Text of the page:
We really can't predict how many of these things are a problem at your installation as the extent is implementation dependent.

    The effectiveness of chokes is always of concern - Steve G3TXQ has a good article on the subject ===>

    K2XT and AK5B like this.
  5. AI6KX

    AI6KX Ham Member QRZ Page

    If I had a buck for every suggestion that the problem is common-mode feedline pickup, I would buy myself a decent noise-cancelling gadget. If you have a battery-powered shortwave receiver, take it outside and see whether the noise is just something very local or generally around in the neighborhood. If it's the latter, it's not a common-mode issue and no chokes are going to help, because the noise will be coming down the feedline just like the other signals. I have a S9 noise level on 40 meters 24/7 and have installed properly designed chokes at both end of the feedline - no help at all. (There was no noticeable change either when I switched from a horizontal dipole to a vertical at the same height). All I can do is narrow the receive bandwidth as much as I can.

    Good luck - I hope you find your noise source.

    KD6RF likes this.
  6. G3YRO

    G3YRO Ham Member QRZ Page

    Agreed !

    I have used dipoles on all HF bands for over 30 years, and never used any kind of Baluns, just coax straight to the antenna wires with no problems.

    Last year I installed Ferrite Baluns at the feedpoint of my 160m dipole and my Multiband trap dipole . . . made no difference whatsover !!

    Roger G3YRO
  7. AI6KX

    AI6KX Ham Member QRZ Page

    And now on a piece of paper that my trusted assistant cannot see, I have written a list of five responses to your post, Roger. At the end of the act, she will reveal them to the audience and we will see if I got them right.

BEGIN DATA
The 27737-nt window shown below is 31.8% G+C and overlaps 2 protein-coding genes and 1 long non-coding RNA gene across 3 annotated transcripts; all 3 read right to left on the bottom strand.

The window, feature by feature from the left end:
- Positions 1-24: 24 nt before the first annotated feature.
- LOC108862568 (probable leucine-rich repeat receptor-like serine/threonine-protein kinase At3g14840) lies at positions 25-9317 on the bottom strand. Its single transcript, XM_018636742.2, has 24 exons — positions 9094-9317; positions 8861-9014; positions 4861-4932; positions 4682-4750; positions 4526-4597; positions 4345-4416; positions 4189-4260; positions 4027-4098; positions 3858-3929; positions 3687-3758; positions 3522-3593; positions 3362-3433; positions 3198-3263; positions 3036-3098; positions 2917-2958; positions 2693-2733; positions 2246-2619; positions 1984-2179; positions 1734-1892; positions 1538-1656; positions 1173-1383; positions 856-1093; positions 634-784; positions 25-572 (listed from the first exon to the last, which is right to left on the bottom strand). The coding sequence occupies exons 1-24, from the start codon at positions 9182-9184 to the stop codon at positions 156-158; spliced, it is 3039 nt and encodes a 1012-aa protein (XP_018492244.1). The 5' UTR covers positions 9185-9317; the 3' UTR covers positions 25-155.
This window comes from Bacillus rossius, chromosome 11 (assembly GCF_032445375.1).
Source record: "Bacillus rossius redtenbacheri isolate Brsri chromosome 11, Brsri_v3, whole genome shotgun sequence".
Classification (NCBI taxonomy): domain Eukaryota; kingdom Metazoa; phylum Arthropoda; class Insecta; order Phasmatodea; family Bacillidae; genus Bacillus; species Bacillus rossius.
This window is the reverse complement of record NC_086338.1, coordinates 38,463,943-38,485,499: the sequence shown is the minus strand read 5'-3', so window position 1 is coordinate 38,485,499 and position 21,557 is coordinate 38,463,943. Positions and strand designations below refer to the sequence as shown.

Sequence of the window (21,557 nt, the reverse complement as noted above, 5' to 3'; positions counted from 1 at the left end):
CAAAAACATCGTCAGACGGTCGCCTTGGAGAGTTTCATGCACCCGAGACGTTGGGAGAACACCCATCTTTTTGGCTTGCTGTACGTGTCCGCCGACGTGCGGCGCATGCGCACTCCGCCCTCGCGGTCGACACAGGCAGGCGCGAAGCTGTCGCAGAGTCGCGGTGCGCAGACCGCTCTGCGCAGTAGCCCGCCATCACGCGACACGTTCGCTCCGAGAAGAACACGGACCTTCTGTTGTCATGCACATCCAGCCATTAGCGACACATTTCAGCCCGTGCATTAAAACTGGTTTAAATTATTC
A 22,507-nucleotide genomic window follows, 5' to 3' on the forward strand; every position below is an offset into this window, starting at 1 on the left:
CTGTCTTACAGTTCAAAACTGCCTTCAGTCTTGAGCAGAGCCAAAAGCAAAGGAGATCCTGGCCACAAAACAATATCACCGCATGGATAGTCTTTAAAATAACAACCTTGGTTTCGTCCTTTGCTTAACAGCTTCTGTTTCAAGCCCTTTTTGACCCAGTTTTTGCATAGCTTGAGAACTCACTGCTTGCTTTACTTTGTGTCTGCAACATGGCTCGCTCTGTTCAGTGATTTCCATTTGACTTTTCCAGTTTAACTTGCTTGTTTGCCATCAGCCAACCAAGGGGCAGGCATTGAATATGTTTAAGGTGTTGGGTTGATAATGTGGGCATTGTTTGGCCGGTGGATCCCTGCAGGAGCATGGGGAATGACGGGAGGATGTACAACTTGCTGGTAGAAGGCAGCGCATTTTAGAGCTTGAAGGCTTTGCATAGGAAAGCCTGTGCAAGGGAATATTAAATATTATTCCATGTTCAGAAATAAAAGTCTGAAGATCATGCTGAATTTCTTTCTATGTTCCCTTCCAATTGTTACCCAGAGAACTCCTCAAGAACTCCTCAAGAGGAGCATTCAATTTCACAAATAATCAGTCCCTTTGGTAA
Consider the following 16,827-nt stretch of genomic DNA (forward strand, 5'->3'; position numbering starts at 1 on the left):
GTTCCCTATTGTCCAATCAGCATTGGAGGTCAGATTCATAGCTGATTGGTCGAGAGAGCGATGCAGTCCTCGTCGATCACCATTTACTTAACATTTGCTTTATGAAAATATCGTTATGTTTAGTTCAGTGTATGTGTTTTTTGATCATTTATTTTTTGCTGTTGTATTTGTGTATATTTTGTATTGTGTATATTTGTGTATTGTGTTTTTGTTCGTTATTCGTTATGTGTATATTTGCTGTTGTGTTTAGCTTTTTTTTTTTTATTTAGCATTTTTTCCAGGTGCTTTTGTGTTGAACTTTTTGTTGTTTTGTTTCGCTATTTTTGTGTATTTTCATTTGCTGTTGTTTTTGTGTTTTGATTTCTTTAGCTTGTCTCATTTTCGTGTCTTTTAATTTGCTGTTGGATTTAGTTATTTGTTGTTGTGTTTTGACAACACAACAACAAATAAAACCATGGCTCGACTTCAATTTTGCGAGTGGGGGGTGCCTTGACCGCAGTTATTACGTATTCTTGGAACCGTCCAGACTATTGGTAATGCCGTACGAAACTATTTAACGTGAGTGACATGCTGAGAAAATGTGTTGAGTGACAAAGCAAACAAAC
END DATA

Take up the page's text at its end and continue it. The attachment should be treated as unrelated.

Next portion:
K2XT likes this.
  8. KF6A

    KF6A Ham Member QRZ Page

    That settles it then. Ferrite does nothing at all.
    KA0HCP and K2XT like this.
  9. KD6RF

    KD6RF Premium Subscriber QRZ Page

    Well, I'm going t go out on a limb and suggest that you probably have no way of knowing whether or not that's true :)

    One of the take-aways from all the stuff written above is that noise ingress is kinda sneaky, and there's no way of knowing whether or not you've had "no problems" if you haven't tried the ferrite test or the walk-around test or the let's-turn-off-all-the-breakers test :eek:

    Unlike RF-in-the-shack and Bitey-Mic problems, noise ingress (and efficiency loss) is not apparent unless you have something to compare to. There's no way of knowing whether your S5 noise level really should be S2 if only you had proper balance and isolation/choking!

    (My profuse applogy if in fact you did do those tests and in fact really did have no problem :) :) :) )
  10. W1VT

    W1VT Ham Member QRZ Page

    I've used A/B testing with dipoles a couple feet apart from each other to see the need for a balun. The dipole without a balun would pick up an intermittent noise, while the one with a balun didn't notice the noise. When I installed a balun with a foot of vertically oriented coax between the balun and feedpoint, the intermittent noise was significantly reduced, but still easily detectable. Needless to say I made another balun with a much shorter section of coax to the feedpoint, eliminating the noise issue. Reducing the noise an S-unit or two makes a huge difference when trying to work weak stations. And, if you can hear well, there are a lot more weak stations than strong ones that can be worked.
    Last edited: Feb 1, 2017